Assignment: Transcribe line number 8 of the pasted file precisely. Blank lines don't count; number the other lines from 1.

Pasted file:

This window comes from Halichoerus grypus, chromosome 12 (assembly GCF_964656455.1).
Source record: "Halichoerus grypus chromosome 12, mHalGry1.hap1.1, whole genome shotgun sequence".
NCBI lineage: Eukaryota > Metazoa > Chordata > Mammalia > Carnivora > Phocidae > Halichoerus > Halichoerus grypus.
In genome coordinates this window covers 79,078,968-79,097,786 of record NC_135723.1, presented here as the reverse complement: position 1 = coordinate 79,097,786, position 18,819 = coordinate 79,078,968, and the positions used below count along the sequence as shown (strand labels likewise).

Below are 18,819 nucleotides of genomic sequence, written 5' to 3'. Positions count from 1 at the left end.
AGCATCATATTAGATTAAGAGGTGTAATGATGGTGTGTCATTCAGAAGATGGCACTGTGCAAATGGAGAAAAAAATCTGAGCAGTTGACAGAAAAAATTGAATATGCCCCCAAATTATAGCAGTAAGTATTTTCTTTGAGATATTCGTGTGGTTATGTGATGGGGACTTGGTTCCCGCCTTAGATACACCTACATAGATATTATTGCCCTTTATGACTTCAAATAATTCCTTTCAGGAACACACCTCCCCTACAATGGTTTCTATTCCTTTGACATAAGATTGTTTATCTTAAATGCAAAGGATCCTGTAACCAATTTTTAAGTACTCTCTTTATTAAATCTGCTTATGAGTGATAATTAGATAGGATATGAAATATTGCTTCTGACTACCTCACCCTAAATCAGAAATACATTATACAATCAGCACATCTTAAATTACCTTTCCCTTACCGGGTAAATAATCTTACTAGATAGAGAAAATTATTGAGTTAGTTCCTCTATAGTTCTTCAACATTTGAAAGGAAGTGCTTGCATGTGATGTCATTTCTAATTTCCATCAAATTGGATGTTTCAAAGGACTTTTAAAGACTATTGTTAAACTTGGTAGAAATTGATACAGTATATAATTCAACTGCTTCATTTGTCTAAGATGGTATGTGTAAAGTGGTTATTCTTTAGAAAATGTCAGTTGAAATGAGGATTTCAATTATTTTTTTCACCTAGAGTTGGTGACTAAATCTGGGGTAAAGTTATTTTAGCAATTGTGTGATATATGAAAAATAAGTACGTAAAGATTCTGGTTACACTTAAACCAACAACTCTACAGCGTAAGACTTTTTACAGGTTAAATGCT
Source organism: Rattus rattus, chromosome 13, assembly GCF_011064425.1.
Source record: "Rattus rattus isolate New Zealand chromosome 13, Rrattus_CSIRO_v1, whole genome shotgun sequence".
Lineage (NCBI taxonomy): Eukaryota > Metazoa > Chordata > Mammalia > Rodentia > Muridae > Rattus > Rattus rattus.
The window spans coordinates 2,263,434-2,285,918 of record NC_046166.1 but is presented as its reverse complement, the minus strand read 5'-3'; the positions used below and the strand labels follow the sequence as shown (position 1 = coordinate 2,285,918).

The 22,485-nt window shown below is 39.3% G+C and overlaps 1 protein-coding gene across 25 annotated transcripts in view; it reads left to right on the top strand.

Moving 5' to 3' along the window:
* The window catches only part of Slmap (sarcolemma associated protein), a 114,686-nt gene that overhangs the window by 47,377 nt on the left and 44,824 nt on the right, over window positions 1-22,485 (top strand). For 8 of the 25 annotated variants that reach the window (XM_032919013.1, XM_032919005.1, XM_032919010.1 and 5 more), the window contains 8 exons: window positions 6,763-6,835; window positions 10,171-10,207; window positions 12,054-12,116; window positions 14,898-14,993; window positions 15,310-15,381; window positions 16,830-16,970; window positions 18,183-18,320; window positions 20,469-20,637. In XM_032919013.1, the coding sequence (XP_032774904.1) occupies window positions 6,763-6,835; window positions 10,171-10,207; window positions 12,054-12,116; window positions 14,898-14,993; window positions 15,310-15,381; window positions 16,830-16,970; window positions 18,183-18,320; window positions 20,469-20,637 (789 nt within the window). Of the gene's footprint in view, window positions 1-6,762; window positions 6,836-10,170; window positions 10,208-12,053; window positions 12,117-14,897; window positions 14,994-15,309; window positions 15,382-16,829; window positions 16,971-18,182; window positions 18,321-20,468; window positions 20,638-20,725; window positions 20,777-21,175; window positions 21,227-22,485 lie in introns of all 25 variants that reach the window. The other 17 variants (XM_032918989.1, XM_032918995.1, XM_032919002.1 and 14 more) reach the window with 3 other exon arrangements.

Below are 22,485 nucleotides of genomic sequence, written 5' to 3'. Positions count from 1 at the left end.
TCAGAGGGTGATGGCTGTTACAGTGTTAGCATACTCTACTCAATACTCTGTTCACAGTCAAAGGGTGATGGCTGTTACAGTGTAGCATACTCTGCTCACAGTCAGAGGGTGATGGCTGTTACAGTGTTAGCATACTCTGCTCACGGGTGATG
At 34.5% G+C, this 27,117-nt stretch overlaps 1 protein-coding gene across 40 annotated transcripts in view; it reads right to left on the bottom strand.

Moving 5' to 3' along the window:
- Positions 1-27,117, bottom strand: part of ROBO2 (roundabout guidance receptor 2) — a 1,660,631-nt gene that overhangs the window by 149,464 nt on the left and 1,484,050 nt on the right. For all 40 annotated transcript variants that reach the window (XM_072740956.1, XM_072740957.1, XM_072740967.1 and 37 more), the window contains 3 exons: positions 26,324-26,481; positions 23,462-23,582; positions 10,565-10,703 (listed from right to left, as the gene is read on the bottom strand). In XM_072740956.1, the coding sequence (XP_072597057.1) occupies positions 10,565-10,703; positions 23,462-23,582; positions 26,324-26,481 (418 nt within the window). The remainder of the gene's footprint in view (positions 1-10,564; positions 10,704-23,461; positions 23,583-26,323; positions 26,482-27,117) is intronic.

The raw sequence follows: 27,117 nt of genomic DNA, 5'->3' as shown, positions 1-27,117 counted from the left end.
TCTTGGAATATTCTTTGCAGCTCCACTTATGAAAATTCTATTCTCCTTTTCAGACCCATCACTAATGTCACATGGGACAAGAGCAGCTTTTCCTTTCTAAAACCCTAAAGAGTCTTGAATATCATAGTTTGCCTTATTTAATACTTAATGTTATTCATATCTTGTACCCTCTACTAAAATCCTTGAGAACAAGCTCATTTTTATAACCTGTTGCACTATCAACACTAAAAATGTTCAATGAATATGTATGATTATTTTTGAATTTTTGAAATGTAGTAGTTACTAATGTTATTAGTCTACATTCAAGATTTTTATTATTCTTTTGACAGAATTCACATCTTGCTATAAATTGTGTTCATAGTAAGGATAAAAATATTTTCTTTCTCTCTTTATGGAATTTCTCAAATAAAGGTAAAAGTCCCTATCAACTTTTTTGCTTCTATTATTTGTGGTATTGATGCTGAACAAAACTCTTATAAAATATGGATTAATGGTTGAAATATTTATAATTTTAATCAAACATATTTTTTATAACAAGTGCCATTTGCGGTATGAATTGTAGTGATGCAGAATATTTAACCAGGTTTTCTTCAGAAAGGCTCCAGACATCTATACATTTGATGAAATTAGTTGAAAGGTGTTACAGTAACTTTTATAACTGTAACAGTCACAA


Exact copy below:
Source record: "Rattus rattus isolate New Zealand chromosome 13, Rrattus_CSIRO_v1, whole genome shotgun sequence".